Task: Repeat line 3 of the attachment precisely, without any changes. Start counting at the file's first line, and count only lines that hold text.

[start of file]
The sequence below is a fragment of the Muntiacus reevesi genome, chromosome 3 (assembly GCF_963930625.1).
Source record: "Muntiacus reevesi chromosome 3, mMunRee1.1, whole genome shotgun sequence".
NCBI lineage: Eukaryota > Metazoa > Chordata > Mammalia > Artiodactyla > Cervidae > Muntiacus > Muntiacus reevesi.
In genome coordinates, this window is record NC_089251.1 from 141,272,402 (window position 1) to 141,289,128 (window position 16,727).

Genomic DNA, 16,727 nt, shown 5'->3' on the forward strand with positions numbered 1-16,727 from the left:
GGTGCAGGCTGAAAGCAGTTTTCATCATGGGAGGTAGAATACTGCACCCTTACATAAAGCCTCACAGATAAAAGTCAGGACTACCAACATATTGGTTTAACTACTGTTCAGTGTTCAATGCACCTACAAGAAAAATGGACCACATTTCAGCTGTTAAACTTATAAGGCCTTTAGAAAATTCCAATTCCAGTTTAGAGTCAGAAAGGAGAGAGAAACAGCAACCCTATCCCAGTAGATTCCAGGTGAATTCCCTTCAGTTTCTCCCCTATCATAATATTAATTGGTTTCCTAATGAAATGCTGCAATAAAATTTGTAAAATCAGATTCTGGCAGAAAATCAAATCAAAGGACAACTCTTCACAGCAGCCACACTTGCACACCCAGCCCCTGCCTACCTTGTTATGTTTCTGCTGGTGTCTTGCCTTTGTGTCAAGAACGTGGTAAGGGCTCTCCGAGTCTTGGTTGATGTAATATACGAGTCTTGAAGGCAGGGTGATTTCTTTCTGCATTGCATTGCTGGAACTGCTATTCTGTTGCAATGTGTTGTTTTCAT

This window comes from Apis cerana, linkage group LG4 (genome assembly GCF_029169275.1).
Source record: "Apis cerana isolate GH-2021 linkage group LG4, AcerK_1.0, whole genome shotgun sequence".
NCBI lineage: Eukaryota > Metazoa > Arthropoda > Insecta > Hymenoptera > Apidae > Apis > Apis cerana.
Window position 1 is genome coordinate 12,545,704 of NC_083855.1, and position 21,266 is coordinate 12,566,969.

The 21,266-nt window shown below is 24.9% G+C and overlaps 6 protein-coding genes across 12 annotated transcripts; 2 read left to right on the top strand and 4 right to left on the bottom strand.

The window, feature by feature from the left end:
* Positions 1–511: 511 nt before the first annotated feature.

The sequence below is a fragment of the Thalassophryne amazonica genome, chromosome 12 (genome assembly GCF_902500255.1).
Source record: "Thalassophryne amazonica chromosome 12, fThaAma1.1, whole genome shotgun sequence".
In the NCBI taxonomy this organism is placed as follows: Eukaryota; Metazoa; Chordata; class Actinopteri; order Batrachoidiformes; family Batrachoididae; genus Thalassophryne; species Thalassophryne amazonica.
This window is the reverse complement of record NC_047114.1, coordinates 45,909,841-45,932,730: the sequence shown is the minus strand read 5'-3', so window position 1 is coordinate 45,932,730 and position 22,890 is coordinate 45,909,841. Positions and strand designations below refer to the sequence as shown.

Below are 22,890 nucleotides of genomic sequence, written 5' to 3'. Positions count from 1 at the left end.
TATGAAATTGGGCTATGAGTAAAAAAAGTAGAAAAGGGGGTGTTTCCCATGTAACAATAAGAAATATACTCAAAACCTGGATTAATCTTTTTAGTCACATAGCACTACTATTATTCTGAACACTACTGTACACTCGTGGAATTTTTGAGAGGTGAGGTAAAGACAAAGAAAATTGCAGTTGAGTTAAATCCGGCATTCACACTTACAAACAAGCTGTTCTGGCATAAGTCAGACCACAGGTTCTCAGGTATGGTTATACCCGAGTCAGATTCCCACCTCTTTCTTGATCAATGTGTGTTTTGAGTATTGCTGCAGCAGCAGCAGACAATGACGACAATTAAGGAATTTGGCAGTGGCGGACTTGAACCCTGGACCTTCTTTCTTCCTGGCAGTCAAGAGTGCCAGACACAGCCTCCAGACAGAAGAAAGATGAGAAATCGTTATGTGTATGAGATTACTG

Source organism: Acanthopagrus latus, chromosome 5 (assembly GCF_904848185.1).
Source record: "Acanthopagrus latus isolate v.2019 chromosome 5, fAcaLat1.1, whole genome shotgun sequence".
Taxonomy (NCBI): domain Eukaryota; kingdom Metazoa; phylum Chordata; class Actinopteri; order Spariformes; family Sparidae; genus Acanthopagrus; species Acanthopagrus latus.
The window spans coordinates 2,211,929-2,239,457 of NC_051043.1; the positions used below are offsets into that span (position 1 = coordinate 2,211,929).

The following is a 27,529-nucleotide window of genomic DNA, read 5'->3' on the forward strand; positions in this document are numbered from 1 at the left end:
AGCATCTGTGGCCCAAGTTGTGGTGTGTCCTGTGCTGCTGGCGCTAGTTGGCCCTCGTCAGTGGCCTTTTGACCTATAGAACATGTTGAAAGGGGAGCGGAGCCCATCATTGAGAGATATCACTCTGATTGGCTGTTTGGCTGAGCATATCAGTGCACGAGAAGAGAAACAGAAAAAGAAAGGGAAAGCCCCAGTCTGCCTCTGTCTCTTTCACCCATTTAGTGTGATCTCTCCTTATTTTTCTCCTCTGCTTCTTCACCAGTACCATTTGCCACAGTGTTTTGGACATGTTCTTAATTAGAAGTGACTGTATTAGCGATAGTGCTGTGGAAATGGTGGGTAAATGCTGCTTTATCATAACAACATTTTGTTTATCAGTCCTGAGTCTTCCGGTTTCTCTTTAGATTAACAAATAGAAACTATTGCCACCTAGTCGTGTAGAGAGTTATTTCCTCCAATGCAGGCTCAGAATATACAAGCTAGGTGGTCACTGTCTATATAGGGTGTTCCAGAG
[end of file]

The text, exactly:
NCBI lineage: Eukaryota > Metazoa > Chordata > Mammalia > Artiodactyla > Cervidae > Muntiacus > Muntiacus reevesi.